The Second Amendment consists of just one sentence: “A well regulated militia, being necessary for the security of a free state, the right of the people to keep and bear arms, shall not be infringed.” Today, scholars debate its bizarre comma placement, trying to make sense of the various clauses, and politicians routinely declare themselves to be its “strong supporters.” But in the grand sweep of American history, this sentence has never been among the most prominent constitutional provisions. In fact, for two centuries it was largely ignored.
    The amendment grew out of the political tumult surrounding the drafting of the Constitution, which was done in secret by a group of mostly young men, many of whom had served together in the Continental Army. Having seen the chaos and mob violence that followed the Revolution, these “Federalists” feared the consequences of a weak central authority. They produced a charter that shifted power—at the time in the hands of the states—to a new national government.

    “Anti-Federalists” opposed this new Constitution. The foes worried, among other things, that the new government would establish a “standing army” of professional soldiers and would disarm the 13 state militias, made up of part-time citizen-soldiers and revered as bulwarks against tyranny. These militias were the product of a world of civic duty and governmental compulsion utterly alien to us today. Every white man age 16 to 60 was enrolled. He was actually required to own—and bring—a musket or other military weapon.

    On June 8, 1789, James Madison—an ardent Federalist who had won election to Congress only after agreeing to push for changes to the newly ratified Constitution—proposed 17 amendments on topics ranging from the size of congressional districts to legislative pay to the right to religious freedom. One addressed the “well regulated militia” and the right “to keep and bear arms.” We don’t really know what he meant by it. At the time, Americans expected to be able to own guns, a legacy of English common law and rights. But the overwhelming use of the phrase “bear arms” in those days referred to military activities.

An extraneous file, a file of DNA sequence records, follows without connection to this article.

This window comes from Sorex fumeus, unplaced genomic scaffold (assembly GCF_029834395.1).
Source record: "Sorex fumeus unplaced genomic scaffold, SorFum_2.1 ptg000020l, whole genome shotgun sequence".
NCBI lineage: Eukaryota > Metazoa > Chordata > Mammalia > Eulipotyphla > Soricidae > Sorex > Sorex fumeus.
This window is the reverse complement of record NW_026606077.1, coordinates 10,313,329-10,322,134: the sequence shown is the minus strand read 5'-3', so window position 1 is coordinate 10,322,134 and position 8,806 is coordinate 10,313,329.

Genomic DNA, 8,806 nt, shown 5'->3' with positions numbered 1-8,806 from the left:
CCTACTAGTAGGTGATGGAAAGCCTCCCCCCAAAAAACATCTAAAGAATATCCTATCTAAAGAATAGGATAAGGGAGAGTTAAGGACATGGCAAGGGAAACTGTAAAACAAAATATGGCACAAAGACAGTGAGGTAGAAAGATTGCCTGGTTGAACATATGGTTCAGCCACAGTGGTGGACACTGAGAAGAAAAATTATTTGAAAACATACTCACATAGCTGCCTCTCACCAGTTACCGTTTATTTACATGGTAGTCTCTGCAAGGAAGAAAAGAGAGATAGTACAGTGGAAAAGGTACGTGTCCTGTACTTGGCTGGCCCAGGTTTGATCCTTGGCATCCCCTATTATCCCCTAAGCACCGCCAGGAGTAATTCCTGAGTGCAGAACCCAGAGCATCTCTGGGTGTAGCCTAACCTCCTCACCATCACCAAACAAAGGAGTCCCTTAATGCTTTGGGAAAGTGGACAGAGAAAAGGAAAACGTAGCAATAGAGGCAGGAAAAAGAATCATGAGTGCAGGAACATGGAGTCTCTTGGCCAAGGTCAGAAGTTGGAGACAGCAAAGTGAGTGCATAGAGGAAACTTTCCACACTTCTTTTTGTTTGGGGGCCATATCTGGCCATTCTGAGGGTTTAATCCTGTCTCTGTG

There is not a single word about an individual’s right to a gun for self-defense or recreation in Madison’s notes from the Constitutional Convention. Nor was it mentioned, with a few scattered exceptions, in the records of the ratification debates in the states. Nor did the U.S. House of Representatives discuss the topic as it marked up the Bill of Rights. In fact, the original version passed by the House included a conscientious objector provision. “A well regulated militia,” it explained, “composed of the body of the people, being the best security of a free state, the right of the people to keep and bear arms shall not be infringed, but no one religiously scrupulous of bearing arms, shall be compelled to render military service in person.”

    Though state militias eventually dissolved, for two centuries we had guns (plenty!) and we had gun laws in towns and states, governing everything from where gunpowder could be stored to who could carry a weapon—and courts overwhelmingly upheld these restrictions. Gun rights and gun control were seen as going hand in hand. Four times between 1876 and 1939, the U.S. Supreme Court declined to rule that the Second Amendment protected individual gun ownership outside the context of a militia. As the Tennessee Supreme Court put it in 1840, “A man in the pursuit of deer, elk, and buffaloes might carry his rifle every day for forty years, and yet it would never be said of him that he had borne arms; much less could it be said that a private citizen bears arms because he has a dirk or pistol concealed under his clothes, or a spear in a cane.”

    Cue the National Rifle Association. We all know of the organization’s considerable power over the ballot box and legislation. Bill Clinton groused in 1994 after the Democrats lost their congressional majority, “The NRA is the reason the Republicans control the House.” Just last year, it managed to foster a successful filibuster of even a modest background-check proposal in the U.S. Senate, despite 90 percent public approval of the measure.